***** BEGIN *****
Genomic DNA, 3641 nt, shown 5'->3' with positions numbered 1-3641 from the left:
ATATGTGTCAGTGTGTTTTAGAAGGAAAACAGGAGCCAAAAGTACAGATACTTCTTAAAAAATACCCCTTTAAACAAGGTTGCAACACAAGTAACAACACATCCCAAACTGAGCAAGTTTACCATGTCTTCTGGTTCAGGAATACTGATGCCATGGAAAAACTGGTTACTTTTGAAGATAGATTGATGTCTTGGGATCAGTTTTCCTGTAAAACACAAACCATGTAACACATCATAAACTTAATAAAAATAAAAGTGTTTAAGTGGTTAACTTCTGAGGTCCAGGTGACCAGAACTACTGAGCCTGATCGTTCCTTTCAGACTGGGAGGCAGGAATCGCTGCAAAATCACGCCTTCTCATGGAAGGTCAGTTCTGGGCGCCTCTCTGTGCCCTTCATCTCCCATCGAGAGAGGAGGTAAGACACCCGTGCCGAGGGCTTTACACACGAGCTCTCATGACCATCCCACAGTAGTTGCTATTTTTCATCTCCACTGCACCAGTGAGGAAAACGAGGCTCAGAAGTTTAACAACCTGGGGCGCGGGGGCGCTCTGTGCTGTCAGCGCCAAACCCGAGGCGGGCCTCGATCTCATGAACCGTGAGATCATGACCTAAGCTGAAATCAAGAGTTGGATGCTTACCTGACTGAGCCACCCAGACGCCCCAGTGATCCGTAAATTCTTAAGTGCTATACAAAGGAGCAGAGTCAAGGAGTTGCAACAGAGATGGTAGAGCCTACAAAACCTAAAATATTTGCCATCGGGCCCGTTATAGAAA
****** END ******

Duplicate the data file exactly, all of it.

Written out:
Genomic DNA, 3641 nt, shown 5'->3' with positions numbered 1-3641 from the left:
ATATGTGTCAGTGTGTTTTAGAAGGAAAACAGGAGCCAAAAGTACAGATACTTCTTAAAAAATACCCCTTTAAACAAGGTTGCAACACAAGTAACAACACATCCCAAACTGAGCAAGTTTACCATGTCTTCTGGTTCAGGAATACTGATGCCATGGAAAAACTGGTTACTTTTGAAGATAGATTGATGTCTTGGGATCAGTTTTCCTGTAAAACACAAACCATGTAACACATCATAAACTTAATAAAAATAAAAGTGTTTAAGTGGTTAACTTCTGAGGTCCAGGTGACCAGAACTACTGAGCCTGATCGTTCCTTTCAGACTGGGAGGCAGGAATCGCTGCAAAATCACGCCTTCTCATGGAAGGTCAGTTCTGGGCGCCTCTCTGTGCCCTTCATCTCCCATCGAGAGAGGAGGTAAGACACCCGTGCCGAGGGCTTTACACACGAGCTCTCATGACCATCCCACAGTAGTTGCTATTTTTCATCTCCACTGCACCAGTGAGGAAAACGAGGCTCAGAAGTTTAACAACCTGGGGCGCGGGGGCGCTCTGTGCTGTCAGCGCCAAACCCGAGGCGGGCCTCGATCTCATGAACCGTGAGATCATGACCTAAGCTGAAATCAAGAGTTGGATGCTTACCTGACTGAGCCACCCAGACGCCCCAGTGATCCGTAAATTCTTAAGTGCTATACAAAGGAGCAGAGTCAAGGAGTTGCAACAGAGATGGTAGAGCCTACAAAACCTAAAATATTTGCCATCGGGCCCGTTATAGAAA